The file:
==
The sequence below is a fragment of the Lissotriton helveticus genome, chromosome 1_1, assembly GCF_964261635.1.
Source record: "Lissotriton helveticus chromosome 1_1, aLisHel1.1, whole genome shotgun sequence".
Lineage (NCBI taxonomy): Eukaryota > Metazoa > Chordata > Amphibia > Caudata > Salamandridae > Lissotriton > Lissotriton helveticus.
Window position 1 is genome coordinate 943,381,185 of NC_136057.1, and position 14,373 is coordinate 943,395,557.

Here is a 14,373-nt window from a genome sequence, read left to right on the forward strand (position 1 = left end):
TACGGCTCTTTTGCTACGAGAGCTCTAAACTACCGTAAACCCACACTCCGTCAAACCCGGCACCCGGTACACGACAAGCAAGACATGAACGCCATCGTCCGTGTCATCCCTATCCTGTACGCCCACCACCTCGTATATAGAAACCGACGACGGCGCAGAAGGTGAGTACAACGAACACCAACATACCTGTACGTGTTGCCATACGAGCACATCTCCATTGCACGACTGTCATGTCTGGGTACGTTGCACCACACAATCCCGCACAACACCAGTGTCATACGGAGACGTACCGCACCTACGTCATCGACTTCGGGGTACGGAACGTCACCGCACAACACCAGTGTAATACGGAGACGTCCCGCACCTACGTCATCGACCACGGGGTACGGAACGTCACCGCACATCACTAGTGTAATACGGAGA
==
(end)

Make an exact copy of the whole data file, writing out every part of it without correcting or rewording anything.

The sequence below is a fragment of the Lissotriton helveticus genome, chromosome 1_1, assembly GCF_964261635.1.
Source record: "Lissotriton helveticus chromosome 1_1, aLisHel1.1, whole genome shotgun sequence".
Lineage (NCBI taxonomy): Eukaryota > Metazoa > Chordata > Amphibia > Caudata > Salamandridae > Lissotriton > Lissotriton helveticus.
Window position 1 is genome coordinate 943,381,185 of NC_136057.1, and position 14,373 is coordinate 943,395,557.

Here is a 14,373-nt window from a genome sequence, read left to right on the forward strand (position 1 = left end):
TACGGCTCTTTTGCTACGAGAGCTCTAAACTACCGTAAACCCACACTCCGTCAAACCCGGCACCCGGTACACGACAAGCAAGACATGAACGCCATCGTCCGTGTCATCCCTATCCTGTACGCCCACCACCTCGTATATAGAAACCGACGACGGCGCAGAAGGTGAGTACAACGAACACCAACATACCTGTACGTGTTGCCATACGAGCACATCTCCATTGCACGACTGTCATGTCTGGGTACGTTGCACCACACAATCCCGCACAACACCAGTGTCATACGGAGACGTACCGCACCTACGTCATCGACTTCGGGGTACGGAACGTCACCGCACAACACCAGTGTAATACGGAGACGTCCCGCACCTACGTCATCGACCACGGGGTACGGAACGTCACCGCACATCACTAGTGTAATACGGAGA